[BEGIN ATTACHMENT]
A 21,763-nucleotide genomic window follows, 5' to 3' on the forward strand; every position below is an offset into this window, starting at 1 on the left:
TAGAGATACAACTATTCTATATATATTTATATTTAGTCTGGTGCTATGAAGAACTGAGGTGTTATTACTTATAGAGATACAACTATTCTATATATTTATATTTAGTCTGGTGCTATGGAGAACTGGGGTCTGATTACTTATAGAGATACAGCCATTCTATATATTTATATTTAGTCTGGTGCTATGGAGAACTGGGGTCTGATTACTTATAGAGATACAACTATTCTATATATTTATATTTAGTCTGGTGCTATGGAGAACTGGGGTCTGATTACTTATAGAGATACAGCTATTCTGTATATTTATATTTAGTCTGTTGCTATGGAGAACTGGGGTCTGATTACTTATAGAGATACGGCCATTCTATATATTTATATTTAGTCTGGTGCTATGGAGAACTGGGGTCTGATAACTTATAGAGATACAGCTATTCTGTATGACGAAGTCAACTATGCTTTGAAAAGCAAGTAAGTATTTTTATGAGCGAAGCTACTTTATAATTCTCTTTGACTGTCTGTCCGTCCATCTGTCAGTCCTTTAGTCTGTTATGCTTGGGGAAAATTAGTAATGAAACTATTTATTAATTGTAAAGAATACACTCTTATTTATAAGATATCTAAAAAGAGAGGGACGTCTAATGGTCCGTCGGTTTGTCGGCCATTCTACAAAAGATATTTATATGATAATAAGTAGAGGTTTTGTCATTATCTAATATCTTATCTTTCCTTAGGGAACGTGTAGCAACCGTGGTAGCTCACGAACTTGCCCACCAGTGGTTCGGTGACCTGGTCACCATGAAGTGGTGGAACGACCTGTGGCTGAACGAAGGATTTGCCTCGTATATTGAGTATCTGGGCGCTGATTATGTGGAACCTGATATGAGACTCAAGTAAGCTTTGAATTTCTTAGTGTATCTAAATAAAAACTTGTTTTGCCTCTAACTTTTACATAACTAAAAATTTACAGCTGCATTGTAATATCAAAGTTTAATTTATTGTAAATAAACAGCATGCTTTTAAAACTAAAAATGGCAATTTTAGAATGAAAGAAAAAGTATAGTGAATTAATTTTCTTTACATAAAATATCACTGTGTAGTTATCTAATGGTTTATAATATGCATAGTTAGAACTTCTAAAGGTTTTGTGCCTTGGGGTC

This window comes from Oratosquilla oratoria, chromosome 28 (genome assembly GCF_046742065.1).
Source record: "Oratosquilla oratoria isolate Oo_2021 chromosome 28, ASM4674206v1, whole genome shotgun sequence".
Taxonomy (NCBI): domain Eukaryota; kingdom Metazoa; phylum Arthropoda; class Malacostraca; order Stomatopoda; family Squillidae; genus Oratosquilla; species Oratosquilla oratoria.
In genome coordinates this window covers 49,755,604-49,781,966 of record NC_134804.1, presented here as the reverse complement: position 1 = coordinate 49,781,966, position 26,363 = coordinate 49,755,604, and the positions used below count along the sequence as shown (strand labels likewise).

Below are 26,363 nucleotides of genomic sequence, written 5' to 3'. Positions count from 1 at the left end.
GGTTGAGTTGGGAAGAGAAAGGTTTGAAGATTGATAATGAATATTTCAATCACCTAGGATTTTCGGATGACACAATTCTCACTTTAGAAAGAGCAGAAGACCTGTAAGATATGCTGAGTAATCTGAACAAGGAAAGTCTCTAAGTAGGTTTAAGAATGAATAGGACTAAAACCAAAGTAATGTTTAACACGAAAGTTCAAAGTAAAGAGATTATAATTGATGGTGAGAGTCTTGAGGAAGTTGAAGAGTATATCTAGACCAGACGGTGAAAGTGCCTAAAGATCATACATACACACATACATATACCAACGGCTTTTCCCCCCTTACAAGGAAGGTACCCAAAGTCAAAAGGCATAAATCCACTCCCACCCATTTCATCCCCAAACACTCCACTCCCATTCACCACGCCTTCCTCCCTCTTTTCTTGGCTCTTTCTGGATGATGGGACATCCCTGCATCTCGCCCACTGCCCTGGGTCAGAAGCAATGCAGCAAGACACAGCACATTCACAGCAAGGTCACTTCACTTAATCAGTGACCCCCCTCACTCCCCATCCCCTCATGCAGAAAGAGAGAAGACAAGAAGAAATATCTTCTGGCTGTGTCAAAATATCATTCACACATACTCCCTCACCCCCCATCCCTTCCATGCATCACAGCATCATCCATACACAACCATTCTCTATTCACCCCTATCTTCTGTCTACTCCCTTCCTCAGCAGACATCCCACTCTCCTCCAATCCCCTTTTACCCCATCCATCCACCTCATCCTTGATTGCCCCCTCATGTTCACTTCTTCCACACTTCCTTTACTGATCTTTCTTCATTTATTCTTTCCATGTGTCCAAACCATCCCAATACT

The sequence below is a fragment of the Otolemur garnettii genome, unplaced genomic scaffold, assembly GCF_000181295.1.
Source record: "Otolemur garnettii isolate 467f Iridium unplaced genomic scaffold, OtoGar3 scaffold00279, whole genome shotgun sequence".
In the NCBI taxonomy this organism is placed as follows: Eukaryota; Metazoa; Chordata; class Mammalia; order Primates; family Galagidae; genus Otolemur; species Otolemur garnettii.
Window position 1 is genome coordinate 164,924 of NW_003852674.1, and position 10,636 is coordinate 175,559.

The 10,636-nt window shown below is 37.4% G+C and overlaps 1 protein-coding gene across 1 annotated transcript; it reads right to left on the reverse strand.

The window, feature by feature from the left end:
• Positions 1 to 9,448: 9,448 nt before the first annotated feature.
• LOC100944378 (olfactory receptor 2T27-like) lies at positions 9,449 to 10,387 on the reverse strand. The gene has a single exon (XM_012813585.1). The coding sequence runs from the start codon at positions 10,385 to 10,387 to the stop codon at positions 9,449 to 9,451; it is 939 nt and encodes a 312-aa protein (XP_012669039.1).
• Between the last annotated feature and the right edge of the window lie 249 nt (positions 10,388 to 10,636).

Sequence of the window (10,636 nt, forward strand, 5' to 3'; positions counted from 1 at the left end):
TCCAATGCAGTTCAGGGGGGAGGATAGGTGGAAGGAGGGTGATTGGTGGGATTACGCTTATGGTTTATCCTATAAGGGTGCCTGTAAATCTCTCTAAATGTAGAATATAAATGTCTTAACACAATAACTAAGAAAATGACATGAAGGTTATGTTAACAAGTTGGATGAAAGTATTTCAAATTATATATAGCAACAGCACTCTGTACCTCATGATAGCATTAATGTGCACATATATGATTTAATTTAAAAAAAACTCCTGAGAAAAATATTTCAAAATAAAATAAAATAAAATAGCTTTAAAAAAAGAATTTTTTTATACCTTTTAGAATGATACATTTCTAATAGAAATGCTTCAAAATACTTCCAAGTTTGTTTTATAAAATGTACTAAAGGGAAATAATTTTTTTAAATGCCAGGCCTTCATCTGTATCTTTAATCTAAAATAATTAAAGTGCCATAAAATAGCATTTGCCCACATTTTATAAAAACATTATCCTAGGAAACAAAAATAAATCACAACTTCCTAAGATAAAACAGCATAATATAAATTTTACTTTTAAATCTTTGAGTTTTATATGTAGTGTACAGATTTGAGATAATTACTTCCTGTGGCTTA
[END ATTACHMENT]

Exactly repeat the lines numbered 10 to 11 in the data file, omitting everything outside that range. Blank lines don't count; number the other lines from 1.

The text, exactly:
Source record: "Otolemur garnettii isolate 467f Iridium unplaced genomic scaffold, OtoGar3 scaffold00279, whole genome shotgun sequence".
In the NCBI taxonomy this organism is placed as follows: Eukaryota; Metazoa; Chordata; class Mammalia; order Primates; family Galagidae; genus Otolemur; species Otolemur garnettii.